What if I lose money, should I still pay taxes?

Of course, you still need to pay taxes even if you incur a loss in your cryptocurrency transaction. However, the losses sustained can translate into a huge tax benefit, which include using the losses to offset your capital gains.

What are the crypto tax rates in Canada?

Unlike in the US, where there are both short and long-term capital gains tax rates, Canada has no such thing. Crypto capital gains are taxed using the same rate as Federal Income Tax and Provincial Income Tax. Note that Professional traders pay a 100% tax rate on their total capital gains while individual traders are subject to a 50% rate.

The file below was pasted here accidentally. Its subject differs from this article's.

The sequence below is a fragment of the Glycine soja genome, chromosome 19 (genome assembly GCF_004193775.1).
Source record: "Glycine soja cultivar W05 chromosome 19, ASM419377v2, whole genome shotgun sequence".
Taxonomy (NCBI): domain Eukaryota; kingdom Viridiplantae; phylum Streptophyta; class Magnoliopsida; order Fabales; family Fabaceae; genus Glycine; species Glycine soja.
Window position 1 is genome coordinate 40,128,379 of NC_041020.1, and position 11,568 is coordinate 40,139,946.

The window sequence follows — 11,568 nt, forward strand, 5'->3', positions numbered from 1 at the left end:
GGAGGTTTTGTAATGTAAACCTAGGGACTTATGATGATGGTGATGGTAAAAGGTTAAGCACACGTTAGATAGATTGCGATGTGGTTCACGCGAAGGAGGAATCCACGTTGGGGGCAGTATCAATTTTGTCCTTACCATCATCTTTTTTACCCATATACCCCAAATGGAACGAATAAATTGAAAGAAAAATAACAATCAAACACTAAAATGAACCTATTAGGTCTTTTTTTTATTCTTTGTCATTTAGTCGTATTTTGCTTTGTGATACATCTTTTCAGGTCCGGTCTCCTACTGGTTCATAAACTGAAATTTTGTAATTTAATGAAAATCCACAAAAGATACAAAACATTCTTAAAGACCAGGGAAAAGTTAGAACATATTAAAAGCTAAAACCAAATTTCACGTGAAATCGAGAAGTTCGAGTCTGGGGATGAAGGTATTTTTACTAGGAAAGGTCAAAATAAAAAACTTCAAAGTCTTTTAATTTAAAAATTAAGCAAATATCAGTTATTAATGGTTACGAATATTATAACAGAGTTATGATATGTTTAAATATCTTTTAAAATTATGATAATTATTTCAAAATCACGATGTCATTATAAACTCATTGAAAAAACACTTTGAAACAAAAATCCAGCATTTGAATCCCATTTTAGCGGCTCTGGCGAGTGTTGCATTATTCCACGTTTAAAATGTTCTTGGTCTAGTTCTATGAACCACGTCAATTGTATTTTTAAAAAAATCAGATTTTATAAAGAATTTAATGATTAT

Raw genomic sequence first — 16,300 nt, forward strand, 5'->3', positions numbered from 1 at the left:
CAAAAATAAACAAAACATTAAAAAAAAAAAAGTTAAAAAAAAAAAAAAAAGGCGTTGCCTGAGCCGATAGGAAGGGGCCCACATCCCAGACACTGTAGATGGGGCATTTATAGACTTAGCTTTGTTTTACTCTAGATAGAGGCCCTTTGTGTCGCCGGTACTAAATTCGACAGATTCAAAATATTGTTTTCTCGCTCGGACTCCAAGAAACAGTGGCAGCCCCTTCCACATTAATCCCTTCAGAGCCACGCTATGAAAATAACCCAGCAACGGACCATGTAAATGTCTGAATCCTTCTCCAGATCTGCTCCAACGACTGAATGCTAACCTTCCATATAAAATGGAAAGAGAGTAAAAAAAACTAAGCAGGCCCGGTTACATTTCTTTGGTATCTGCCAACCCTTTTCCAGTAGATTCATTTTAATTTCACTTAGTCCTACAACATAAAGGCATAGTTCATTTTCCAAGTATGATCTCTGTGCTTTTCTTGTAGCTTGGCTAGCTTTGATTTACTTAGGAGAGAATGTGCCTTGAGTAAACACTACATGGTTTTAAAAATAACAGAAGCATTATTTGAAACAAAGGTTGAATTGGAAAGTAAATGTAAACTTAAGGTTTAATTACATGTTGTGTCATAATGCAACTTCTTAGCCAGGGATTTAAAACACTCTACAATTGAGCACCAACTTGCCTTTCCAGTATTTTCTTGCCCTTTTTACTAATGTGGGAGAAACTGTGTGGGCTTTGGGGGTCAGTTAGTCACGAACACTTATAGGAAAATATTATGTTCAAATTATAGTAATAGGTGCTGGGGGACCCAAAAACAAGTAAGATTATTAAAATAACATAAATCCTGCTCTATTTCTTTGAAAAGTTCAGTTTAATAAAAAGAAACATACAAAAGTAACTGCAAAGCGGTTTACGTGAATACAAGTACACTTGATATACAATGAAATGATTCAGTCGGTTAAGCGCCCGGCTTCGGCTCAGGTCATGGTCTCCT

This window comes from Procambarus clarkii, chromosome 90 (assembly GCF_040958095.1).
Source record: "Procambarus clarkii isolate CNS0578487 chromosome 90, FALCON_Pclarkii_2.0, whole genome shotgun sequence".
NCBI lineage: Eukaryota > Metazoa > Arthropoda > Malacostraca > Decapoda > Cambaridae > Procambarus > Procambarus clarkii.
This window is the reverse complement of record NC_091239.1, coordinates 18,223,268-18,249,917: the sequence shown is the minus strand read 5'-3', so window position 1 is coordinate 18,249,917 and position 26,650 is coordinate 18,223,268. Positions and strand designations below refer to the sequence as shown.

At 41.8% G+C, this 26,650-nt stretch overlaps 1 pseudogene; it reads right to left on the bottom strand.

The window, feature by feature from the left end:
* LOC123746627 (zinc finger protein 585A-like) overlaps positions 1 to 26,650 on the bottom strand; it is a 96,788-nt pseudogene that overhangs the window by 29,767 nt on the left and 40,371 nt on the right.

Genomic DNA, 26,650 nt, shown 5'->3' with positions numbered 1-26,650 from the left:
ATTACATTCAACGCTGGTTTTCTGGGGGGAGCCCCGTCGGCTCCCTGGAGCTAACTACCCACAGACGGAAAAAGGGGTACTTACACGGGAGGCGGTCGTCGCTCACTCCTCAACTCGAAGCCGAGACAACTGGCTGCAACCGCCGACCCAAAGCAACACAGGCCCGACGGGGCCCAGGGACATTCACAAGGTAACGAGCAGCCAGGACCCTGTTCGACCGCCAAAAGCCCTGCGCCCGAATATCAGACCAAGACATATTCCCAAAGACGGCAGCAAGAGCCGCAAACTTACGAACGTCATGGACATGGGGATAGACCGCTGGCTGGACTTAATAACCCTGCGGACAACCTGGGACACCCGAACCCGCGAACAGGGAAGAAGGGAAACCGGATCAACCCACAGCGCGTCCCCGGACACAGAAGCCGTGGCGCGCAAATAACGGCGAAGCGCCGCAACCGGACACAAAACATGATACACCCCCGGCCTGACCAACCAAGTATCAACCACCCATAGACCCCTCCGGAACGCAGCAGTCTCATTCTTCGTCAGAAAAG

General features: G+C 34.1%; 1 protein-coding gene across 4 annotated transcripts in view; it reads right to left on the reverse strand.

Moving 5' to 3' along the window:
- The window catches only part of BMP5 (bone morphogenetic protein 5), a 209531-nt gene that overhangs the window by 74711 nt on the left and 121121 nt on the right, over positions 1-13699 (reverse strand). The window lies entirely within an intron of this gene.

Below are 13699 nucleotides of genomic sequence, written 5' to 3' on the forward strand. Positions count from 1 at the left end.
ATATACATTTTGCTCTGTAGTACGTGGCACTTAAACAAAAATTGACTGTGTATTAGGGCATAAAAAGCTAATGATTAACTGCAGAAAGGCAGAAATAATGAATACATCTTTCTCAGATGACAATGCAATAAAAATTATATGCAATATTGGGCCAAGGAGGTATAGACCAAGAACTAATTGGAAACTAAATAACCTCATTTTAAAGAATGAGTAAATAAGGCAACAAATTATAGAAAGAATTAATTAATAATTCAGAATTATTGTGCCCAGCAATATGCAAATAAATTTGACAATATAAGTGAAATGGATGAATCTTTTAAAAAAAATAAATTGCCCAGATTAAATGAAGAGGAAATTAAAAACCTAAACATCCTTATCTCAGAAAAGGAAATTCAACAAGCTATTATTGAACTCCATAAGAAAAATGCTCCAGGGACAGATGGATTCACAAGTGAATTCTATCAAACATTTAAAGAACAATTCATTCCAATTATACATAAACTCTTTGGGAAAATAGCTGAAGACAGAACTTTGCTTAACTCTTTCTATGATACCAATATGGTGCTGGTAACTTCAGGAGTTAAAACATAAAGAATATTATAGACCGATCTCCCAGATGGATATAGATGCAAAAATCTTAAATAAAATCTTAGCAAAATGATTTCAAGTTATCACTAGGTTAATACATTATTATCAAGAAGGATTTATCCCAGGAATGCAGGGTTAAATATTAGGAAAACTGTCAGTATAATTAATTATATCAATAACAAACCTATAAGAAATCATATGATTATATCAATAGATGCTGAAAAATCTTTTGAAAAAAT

Below is the Federal Income Tax bands (CAD) for 2022:

  • 15% on your first $50,197 of taxable income
  • 20.5% on taxable income between $50,197 and $100,392
  • 26% on taxable income between $100,392 and $155,625
  • 29% on taxable income between $155,625 and $221,708
  • 33% on taxable income of $221,708 or more

Are there any penalties for not reporting my taxes?

Yes, there are penalties for not filing your tax returns on or before April 30, a day which the Canadian CRA set as the deadline for taxpayers to complete their tax processes. The penalties include a heavy fine or imprisonment.

Disclaimer: This content was written by a third party and should not be considered as tax advice. It’s best to always consult with your accountant or tax professional.

Published: 2023-05-16